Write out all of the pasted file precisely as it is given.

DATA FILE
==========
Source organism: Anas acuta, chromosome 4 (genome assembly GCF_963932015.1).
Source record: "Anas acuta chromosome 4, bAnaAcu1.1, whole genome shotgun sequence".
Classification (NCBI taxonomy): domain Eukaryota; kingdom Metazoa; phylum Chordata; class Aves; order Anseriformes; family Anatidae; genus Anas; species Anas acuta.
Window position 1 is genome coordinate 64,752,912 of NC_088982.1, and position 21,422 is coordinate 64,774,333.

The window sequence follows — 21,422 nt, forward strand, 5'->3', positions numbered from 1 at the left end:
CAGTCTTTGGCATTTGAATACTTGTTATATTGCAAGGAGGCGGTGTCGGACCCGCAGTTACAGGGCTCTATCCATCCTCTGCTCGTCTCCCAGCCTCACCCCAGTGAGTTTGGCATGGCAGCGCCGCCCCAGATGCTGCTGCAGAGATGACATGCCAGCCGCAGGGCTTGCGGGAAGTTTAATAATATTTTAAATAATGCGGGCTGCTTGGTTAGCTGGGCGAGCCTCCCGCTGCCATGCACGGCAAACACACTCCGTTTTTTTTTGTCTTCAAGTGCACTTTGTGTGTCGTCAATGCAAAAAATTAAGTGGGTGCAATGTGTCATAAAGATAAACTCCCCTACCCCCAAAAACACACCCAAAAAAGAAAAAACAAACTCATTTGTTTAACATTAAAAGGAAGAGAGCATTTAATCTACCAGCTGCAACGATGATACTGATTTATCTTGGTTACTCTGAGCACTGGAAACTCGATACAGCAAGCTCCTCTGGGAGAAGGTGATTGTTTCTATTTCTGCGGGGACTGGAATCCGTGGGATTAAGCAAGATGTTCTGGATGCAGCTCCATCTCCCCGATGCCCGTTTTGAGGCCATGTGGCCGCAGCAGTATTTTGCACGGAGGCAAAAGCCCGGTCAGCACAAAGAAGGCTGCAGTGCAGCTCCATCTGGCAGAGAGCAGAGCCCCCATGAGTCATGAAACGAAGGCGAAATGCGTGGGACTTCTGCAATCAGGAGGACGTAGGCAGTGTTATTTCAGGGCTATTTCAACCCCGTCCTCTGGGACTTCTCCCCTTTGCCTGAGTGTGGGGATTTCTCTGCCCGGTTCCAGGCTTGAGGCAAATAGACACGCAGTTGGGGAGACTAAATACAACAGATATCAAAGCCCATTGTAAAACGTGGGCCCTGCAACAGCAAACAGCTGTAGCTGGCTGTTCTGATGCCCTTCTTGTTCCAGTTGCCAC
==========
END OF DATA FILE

Source organism: Anas acuta, chromosome 4 (genome assembly GCF_963932015.1).
Source record: "Anas acuta chromosome 4, bAnaAcu1.1, whole genome shotgun sequence".
Classification (NCBI taxonomy): domain Eukaryota; kingdom Metazoa; phylum Chordata; class Aves; order Anseriformes; family Anatidae; genus Anas; species Anas acuta.
Window position 1 is genome coordinate 64,752,912 of NC_088982.1, and position 21,422 is coordinate 64,774,333.

The window sequence follows — 21,422 nt, forward strand, 5'->3', positions numbered from 1 at the left end:
CAGTCTTTGGCATTTGAATACTTGTTATATTGCAAGGAGGCGGTGTCGGACCCGCAGTTACAGGGCTCTATCCATCCTCTGCTCGTCTCCCAGCCTCACCCCAGTGAGTTTGGCATGGCAGCGCCGCCCCAGATGCTGCTGCAGAGATGACATGCCAGCCGCAGGGCTTGCGGGAAGTTTAATAATATTTTAAATAATGCGGGCTGCTTGGTTAGCTGGGCGAGCCTCCCGCTGCCATGCACGGCAAACACACTCCGTTTTTTTTTGTCTTCAAGTGCACTTTGTGTGTCGTCAATGCAAAAAATTAAGTGGGTGCAATGTGTCATAAAGATAAACTCCCCTACCCCCAAAAACACACCCAAAAAAGAAAAAACAAACTCATTTGTTTAACATTAAAAGGAAGAGAGCATTTAATCTACCAGCTGCAACGATGATACTGATTTATCTTGGTTACTCTGAGCACTGGAAACTCGATACAGCAAGCTCCTCTGGGAGAAGGTGATTGTTTCTATTTCTGCGGGGACTGGAATCCGTGGGATTAAGCAAGATGTTCTGGATGCAGCTCCATCTCCCCGATGCCCGTTTTGAGGCCATGTGGCCGCAGCAGTATTTTGCACGGAGGCAAAAGCCCGGTCAGCACAAAGAAGGCTGCAGTGCAGCTCCATCTGGCAGAGAGCAGAGCCCCCATGAGTCATGAAACGAAGGCGAAATGCGTGGGACTTCTGCAATCAGGAGGACGTAGGCAGTGTTATTTCAGGGCTATTTCAACCCCGTCCTCTGGGACTTCTCCCCTTTGCCTGAGTGTGGGGATTTCTCTGCCCGGTTCCAGGCTTGAGGCAAATAGACACGCAGTTGGGGAGACTAAATACAACAGATATCAAAGCCCATTGTAAAACGTGGGCCCTGCAACAGCAAACAGCTGTAGCTGGCTGTTCTGATGCCCTTCTTGTTCCAGTTGCCAC